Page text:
Reach out to someone else who you think might be feeling down.
"Maybe it's an elderly neighbor who is having trouble shoveling snow or a small business clerk who's seeing less foot traffic now that it's cold out. Befriend them," Plater-Zyberk recommends. "This gives you purpose, something fulfilling that fills any void you feel in your own life."
Snap a selfie.
As silly as it might sound, a 2016 study published in the journal Psychology of Well-Being suggests that taking an upbeat photo of yourself might be enough to help you feel a bit happier. Sharing the snapshot with friends or loved ones only intensifies the effect!
Repaint your walls.
"Color impacts us more than we know," says Nora Bouz, a well-being interior design expert. "Scientific research shows that certain colors can increase our energy and support focus, productivity, and even creativity." Specifically, green and yellow are great for adding a little more happy into your glum winter days, while blue can create a sense of calm, according to Health magazine.
Bouz adds that "colors can also annoy us and even make us feel bored." Her advice? "Avoiding dominantly white spaces in winter can help us feel more supported and less isolated."
Buy yourself a bright sweater.
If you don't want to repaint your walls, invest in colorful statement pieces instead. "Another way to bring more color into your life is to wear strong and vibrant colors," Bouz says. Most winter clothes are dark or neutral, so make an effort to switch it up and try some brighter hues when you feel down.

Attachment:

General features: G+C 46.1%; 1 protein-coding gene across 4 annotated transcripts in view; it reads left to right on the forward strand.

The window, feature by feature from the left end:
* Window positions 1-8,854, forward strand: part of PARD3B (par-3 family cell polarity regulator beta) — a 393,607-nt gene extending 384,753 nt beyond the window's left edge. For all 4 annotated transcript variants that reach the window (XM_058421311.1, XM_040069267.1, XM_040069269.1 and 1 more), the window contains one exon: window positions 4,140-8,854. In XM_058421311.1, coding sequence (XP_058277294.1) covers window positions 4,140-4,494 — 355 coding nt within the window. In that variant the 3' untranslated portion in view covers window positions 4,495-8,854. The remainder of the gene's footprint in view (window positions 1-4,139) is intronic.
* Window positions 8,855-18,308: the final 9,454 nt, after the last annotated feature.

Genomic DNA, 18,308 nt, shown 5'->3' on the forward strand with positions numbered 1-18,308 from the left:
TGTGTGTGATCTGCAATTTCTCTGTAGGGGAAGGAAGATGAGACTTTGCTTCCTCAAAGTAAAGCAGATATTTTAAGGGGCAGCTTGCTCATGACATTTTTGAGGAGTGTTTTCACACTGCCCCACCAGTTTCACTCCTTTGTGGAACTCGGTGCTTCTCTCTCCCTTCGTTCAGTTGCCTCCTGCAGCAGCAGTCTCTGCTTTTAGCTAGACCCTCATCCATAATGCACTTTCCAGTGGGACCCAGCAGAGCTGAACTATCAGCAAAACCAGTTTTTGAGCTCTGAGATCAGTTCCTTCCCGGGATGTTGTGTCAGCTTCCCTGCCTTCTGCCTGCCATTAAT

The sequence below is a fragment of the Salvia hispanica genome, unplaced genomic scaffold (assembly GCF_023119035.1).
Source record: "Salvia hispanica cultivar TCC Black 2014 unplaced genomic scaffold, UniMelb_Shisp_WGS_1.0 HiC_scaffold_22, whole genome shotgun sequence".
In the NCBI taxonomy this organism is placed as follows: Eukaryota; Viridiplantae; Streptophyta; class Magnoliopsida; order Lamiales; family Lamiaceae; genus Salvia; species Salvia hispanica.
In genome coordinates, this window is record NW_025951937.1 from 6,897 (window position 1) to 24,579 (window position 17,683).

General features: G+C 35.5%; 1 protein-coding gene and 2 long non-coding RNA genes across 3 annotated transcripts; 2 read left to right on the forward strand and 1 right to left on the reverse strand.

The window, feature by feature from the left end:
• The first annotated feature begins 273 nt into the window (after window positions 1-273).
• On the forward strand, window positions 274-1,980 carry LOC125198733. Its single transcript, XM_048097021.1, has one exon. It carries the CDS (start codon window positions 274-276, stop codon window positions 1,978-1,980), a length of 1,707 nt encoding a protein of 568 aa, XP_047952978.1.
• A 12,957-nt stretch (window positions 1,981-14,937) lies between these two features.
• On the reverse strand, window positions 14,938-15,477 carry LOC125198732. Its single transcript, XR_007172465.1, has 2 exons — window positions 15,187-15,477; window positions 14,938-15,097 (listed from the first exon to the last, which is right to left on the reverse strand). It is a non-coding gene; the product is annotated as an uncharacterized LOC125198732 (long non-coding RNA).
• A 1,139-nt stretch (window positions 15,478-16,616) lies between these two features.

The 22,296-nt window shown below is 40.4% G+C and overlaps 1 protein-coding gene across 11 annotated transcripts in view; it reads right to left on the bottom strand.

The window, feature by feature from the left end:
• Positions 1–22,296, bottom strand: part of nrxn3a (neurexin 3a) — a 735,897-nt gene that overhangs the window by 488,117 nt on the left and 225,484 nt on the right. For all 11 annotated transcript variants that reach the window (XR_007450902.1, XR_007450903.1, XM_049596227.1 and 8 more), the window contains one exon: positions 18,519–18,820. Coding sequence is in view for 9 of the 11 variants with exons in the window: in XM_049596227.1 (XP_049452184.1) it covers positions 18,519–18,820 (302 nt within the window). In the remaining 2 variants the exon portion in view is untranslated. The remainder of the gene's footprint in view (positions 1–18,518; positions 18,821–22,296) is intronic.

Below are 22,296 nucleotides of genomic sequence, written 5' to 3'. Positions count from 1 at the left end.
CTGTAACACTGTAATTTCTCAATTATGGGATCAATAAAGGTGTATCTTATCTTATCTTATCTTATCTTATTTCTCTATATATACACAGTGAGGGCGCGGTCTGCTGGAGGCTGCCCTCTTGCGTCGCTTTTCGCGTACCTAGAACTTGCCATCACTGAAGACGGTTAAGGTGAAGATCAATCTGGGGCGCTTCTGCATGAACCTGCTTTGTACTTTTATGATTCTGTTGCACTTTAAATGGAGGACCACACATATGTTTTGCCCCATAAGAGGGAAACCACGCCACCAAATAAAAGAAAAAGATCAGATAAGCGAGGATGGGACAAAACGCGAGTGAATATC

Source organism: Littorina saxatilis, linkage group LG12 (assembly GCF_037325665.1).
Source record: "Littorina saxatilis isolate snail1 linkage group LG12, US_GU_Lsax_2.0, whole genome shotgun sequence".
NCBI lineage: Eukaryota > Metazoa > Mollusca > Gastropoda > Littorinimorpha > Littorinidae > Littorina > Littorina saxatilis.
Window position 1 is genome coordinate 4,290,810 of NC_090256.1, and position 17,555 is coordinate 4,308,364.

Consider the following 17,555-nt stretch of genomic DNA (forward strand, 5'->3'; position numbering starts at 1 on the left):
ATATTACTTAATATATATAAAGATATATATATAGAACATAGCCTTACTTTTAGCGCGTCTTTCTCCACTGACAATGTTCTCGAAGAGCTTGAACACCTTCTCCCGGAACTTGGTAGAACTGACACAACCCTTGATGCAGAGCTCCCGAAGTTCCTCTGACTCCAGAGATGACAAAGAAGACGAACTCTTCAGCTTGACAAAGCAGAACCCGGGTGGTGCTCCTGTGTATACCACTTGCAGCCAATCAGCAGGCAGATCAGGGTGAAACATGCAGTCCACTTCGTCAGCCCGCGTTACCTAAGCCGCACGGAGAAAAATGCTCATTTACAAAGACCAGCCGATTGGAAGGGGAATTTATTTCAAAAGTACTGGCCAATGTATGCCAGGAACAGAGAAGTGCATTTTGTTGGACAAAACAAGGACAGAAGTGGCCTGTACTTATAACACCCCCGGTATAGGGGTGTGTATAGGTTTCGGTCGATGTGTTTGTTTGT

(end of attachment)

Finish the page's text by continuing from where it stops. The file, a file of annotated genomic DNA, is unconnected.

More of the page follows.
Bring a bit of nature into your home.
"Whether it's plants, natural wood, stone, a water feature, or the sound of nature, integrating natural elements indoors will rejuvenate and refresh you, simply because we are biologically encoded to associate with natural features," Bouz says. "Connections to nature are instrumental to our well-being."
Work out in the morning.
It's no secret that a little working out does the body and the mind a lot of good. So why not start your day with an endorphin high? Even just 30 minutes of movement a day can seriously help you beat the winter blues, according to a 1999 paper published in the journal Public Health Nutrition.
Take a hot yoga class.
Sometimes you just need a little warmth to get you out of a cold weather slump. "Getting hot and sweaty in the wintertime just feels good," says Patrea Aeschliman, founder of pilates studio 15 to Fit. And hot yoga is the perfect exercise: Not only does it give you a rush of endorphins, but its meditative properties also calm your mind.
Eat some eggs, cheese, and turkey.
A 2016 paper published in the journal Nutrients points out that the amino acid tryptophan can increase your levels of serotonin, which is often called the "happy chemical." Foods high in tryptophan include eggs, cheese, turkey, salmon, and tofu, so double up on those this winter.
Use your slow cooker to make your life easier.
"There's nothing better than returning to a home full of the smells of delicious cooking and your dinner already prepared," points out Julie Driver, a Pilates educator. To take advantage of this winter mood booster, stick all your ingredients into your slow cooker before you leave for the day, and you're set!
Try a new recipe.